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The migrations of the Teutons and the Cimbri.
The Teutons or Teutones (from Proto-Germanic *Þeudanōz) were mentioned as a Germanic tribe by Greekmarker and Roman authors, notably Strabo and Marcus Velleius Paterculus and normally in close connection with the Cimbri, whose ethnicity is contested between Gauls and Germani. According to Ptolemy's map, they lived in Jutland, in agreement with Pomponius Mela, who placed them in Scandinavia (Codanonia). Some scholars suggested that they have given their name to the region of Thymarker (Old Norse Thiuthæ sysæl) in northern Denmarkmarker.

Earlier than 100 BC, many of the Teutones, as well as the Cimbri, migrated south and west to the Danube valley, where they encountered the expanding Roman Republic. During the late second century BC, the Teutones and Cimbri are recorded as passing west through Gaul and attacking Roman Italymarker. After several victories for the invading armies, the Cimbri and Teutones divided forces and were then defeated separately by Gaius Marius in 102 BC, and 101 BC. The Teutones defeat was at the Battle of Aquae Sextiae (near present-day Aix-en-Provencemarker). Their King, Teutobod, was taken in irons.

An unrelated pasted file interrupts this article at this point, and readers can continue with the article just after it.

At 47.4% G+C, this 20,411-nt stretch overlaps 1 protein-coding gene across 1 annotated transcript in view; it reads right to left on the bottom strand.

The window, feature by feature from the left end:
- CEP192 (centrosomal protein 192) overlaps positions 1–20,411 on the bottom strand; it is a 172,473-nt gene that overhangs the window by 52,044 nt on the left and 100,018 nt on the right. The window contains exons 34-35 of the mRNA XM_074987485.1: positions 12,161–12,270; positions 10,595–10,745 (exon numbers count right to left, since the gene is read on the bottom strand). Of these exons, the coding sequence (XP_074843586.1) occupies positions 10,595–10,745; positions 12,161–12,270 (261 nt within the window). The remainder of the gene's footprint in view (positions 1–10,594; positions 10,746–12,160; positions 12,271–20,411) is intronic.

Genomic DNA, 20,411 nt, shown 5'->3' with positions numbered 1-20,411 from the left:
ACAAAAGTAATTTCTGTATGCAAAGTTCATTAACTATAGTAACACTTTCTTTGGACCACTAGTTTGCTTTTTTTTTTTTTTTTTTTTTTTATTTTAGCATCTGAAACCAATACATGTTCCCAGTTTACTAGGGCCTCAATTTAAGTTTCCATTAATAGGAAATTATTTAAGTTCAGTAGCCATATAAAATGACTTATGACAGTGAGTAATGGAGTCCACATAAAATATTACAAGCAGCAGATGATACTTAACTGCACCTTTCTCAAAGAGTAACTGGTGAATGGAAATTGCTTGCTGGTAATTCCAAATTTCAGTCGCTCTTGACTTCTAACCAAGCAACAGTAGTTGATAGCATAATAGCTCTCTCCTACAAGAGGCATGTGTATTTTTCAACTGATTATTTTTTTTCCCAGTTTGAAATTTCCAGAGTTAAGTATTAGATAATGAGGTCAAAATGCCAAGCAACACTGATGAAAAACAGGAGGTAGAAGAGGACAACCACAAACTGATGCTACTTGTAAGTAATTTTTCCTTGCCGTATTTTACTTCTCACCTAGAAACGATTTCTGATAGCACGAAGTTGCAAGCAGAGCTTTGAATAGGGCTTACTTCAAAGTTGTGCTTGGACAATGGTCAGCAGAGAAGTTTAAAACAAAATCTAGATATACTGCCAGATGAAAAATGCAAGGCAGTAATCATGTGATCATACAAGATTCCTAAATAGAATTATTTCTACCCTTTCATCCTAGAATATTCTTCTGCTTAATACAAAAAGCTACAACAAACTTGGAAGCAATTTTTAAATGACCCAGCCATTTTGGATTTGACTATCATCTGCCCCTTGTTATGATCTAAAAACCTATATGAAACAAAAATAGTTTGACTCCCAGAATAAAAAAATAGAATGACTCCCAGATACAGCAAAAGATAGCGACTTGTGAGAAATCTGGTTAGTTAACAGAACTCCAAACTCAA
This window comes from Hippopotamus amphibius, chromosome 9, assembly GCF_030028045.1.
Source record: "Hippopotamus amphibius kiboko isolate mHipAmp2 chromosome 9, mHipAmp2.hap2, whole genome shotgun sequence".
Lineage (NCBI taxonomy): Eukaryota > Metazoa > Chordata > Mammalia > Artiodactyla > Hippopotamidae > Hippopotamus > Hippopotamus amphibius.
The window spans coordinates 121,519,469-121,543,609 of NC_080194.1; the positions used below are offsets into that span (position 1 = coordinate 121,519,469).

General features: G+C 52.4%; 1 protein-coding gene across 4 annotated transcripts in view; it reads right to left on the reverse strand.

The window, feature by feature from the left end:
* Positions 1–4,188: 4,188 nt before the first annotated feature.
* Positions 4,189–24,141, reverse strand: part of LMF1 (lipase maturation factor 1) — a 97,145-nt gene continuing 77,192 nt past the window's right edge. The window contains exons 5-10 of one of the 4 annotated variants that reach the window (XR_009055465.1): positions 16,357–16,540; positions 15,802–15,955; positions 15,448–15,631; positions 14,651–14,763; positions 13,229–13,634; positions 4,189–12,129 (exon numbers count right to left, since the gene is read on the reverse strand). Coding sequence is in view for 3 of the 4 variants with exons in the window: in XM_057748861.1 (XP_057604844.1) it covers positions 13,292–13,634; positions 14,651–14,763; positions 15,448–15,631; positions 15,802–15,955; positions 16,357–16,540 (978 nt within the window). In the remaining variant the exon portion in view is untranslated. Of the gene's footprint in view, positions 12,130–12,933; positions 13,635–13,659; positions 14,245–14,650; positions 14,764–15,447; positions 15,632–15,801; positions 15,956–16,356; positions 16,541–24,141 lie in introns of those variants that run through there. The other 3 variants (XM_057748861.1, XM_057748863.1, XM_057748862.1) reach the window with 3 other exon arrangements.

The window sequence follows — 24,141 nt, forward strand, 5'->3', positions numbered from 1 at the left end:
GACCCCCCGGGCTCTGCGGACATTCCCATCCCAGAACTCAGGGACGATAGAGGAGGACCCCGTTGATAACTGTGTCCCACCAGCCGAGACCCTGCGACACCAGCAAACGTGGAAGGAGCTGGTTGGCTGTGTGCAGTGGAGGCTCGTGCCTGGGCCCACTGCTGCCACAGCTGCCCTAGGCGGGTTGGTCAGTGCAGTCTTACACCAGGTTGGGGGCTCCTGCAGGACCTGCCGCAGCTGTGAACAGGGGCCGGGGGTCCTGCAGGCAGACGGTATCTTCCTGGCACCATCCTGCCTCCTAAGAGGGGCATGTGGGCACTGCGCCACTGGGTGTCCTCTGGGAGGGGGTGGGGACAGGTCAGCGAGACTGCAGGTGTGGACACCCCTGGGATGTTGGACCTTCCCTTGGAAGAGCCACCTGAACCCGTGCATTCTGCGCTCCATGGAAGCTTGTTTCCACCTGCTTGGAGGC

The captured women committed mass suicide, which passed into Roman legends of Germanic heroism and was noted by Jerome:

The terms Teuton and Teutonic have sometimes been used in reference to all of the Germanic peoples.

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See also


  1. Northvegr - Saga Book Vol. 7 & 8


  • Fick, August, Alf Torp and Hjalmar Falk: Vergleichendes Wörterbuch der Indogermanischen Sprachen. Part 3, Wortschatz der Germanischen Spracheinheit. 4. Aufl. (Göttingen: Vandenhoeck and Ruprecht), 1909.

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